“Olga Petrova” was the very essence of vaudeville flim-flammery. Actually a London cockney named Muriel Harding, she presented herself to the public as a great Russian actress. Fraudulent though she was, this highly eccentric person was one of vaudeville’s top stars, and taken quite seriously even while she was being humored.
Born in 1885, she started out by performing in amateur plays and small parts in London in about 1905. Within 4 years she became a prominent figure on the West End.
At her managers suggestion she changed her name to Madame Olga Petrova, a sort of combination of “Anna Pavlova” (a ballet dancer who played the Hippodrome) and her husband’s name, which was “Petrov” (though she was to ditch him). Her act however was closer to that of Nazimova’s. In 1911, she was a smash at the London Pavilion, and on the strength of this Jesse Lasky hired her to star at his new Folies Bergère when it opened the following year. Unaccountably, she was so bad she was booed.
Her performances were a unique hodge-podge of character songs and dramatic monologues and recitations. Her first success was with an impression of actress Lena Ashwell in the 1906 play The Shulamite. Another stunt was singing a French translation of “Oh, You Beautiful Doll”.
Booked at Proctor’s 5th Avenue, she accepted the gig on the condition that for the first week she would receive no money and no billing. Perplexed, the booker agreed. During the week, she slayed the audience. The next week, English performer R.A. Roberts joined the bill, at which point Petrova insisted on being the headliner. Roberts, who’d been hired as the headliner, made a stink and quit the engagement. Petrova years earlier had done a tour of South Africa with his company. It was the opinion of some that Roberts had been a beast with her, and this was her way of getting even.
That sort of deliberateness and stealth is very characteristic of Petrova, who often germinated and hatched such schemes over periods of many years. Her entire career is another example of such a scheme. Here’s another example:
After a tour of the midwest on the Keith Circuit, a couple of Broadway shows for the Shuberts, and some films, she told her booker that she wanted vaudeville engagements only in the following towns: Providence, Oklahoma City, Columbus, Indianapolis, Fort Worth and Houston. Which, if you stop and think about it, is a preposterous tour…all travel and all small towns. Furthermore, she asked to be paid $1 more than the previous highest paid performer at each theatre. These strange demands were met, and Olga Petrova went off to conquer each town. In several cities, she broke Bernhardt’s previous attendance record. In turned out, that she had been told years ago by somebody that she would flop in all of those towns. Now she could prove that not only was she a hit, but she was the highest paid performer at each stop. She was determined to win!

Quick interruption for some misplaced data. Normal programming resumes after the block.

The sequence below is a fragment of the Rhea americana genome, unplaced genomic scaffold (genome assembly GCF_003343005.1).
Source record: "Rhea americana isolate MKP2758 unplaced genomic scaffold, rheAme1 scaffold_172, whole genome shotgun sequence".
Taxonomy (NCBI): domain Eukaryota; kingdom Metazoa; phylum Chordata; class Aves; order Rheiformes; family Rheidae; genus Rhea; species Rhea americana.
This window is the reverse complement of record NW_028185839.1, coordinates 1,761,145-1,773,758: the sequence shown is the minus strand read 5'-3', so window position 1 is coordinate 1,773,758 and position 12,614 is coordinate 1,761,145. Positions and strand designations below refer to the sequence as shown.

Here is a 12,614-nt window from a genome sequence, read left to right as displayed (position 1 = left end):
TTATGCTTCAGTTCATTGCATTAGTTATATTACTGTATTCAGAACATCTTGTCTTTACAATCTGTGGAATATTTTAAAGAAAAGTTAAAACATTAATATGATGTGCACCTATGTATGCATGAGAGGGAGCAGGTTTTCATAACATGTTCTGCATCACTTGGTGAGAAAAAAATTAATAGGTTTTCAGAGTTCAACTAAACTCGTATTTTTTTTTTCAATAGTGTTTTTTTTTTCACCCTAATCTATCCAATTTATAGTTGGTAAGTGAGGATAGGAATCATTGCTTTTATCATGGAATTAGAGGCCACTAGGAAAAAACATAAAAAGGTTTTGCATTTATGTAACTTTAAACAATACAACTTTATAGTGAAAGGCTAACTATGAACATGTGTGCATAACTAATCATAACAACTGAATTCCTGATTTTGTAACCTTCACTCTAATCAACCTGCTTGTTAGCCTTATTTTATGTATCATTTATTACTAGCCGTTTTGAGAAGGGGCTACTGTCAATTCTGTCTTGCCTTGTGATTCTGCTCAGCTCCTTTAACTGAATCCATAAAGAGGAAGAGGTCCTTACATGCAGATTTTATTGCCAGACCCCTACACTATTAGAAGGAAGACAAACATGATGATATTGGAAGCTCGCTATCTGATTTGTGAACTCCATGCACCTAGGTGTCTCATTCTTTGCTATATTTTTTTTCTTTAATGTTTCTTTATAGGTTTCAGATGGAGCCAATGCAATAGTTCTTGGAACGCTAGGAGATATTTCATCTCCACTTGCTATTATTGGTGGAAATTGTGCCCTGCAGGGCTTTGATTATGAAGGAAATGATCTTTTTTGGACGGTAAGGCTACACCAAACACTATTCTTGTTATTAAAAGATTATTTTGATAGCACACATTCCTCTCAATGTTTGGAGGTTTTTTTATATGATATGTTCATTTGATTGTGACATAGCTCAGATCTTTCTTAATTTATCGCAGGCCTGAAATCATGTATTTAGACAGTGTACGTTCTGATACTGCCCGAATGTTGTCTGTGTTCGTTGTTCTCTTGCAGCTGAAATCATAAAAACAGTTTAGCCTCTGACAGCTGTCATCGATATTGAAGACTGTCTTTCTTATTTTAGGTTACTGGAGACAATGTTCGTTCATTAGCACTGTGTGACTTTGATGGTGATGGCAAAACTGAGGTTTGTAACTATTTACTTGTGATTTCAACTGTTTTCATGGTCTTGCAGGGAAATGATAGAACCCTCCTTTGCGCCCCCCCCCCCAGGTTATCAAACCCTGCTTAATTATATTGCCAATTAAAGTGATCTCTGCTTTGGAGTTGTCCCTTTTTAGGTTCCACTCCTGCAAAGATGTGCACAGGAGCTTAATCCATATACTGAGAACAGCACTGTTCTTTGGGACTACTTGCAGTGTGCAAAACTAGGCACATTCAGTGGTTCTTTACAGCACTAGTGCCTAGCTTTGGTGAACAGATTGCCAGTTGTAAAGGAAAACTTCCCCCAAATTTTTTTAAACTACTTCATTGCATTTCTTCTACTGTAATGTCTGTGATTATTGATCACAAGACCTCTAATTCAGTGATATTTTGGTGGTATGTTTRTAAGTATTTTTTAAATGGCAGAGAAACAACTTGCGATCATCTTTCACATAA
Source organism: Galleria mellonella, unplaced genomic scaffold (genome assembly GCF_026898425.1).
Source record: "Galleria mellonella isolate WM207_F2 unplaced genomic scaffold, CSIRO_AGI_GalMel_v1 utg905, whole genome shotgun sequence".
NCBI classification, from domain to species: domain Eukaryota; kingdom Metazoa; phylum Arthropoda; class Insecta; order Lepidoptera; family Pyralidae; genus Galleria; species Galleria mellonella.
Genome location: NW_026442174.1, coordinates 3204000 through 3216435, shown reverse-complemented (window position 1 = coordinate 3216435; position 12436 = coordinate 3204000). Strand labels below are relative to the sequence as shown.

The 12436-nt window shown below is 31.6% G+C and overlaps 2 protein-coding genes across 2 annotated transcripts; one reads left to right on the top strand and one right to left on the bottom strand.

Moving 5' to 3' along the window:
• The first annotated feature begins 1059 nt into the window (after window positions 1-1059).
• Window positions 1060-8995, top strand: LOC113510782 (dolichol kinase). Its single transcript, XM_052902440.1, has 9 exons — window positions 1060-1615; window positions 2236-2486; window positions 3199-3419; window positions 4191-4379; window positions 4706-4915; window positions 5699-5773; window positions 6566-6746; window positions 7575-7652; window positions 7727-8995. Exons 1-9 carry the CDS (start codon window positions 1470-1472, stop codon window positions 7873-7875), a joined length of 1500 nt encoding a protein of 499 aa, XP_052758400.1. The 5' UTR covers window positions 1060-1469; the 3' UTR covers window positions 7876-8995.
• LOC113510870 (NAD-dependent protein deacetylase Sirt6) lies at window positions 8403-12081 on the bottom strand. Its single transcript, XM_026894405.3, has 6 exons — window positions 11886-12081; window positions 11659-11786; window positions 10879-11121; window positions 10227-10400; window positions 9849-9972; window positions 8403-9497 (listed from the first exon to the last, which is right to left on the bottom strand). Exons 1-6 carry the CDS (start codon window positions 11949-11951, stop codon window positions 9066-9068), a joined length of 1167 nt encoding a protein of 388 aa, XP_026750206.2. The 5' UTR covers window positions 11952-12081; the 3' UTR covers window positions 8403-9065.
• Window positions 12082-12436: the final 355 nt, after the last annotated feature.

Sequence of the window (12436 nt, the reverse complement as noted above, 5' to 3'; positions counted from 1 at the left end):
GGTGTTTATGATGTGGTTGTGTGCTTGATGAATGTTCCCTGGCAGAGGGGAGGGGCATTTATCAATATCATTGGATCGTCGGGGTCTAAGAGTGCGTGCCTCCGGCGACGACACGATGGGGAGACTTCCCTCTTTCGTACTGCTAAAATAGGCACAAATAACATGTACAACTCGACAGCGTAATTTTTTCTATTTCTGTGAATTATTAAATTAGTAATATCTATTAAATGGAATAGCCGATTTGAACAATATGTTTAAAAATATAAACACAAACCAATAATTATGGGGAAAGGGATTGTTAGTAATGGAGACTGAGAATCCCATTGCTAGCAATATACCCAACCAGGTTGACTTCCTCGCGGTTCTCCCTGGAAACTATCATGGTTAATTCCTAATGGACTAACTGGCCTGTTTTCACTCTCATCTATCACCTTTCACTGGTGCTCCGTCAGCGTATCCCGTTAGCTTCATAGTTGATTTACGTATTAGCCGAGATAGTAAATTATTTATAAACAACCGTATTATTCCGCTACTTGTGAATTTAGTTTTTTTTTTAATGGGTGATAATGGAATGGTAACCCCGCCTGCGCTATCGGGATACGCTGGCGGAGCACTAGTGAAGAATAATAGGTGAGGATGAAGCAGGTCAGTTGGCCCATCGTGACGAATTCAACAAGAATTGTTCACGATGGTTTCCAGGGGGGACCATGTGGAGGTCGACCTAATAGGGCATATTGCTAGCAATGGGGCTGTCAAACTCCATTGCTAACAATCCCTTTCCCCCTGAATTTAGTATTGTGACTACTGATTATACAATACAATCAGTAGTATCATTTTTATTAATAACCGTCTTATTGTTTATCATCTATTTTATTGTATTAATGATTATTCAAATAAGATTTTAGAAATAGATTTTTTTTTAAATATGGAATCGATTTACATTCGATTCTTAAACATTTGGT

Edward Albee wanted her to do a tour of whole Keith circuit but she declined. In 1919, Palace booker Eddie Darling wanted her to perform there, as well. She declined at first, but finally relented and was a huge success. After this, she announced she was saying goodbye to vaudeville. Seven years ago she had flopped. She said she only stayed in show business long enough to find out why. And what she learned was “what made good was a noisy fake.”
She learned her lesson well. She was never without her fake Russian accent, onstage or off, even with her most intimate acquaintances. Yet apparently, she was so moving in her dramatic portrayals, and so serious about the content of her art, that she had to be taken seriously. An ardent feminist, she always chose strong, independent female roles in plays and monologues that offered a moral.
In the 1920s she did three plays which she wrote and starred in: The White Peacock (1921), Hurricane (1923) about birth control, and What Do We Know (1927), which was about spiritualism. She returned to vaudeville several times in the 1920s, and then retired – -from everything – for good in the late 1920s. She spent the remainder of her fifty year retirement in the South of France and in Florida. To the end of her days, she never dropped the accent.
To find out more about these variety artists and the history of vaudeville, consult No Applause, Just Throw Money: The Book That Made Vaudeville Famous, available at Amazon, Barnes and Noble, and wherever nutty books are sold.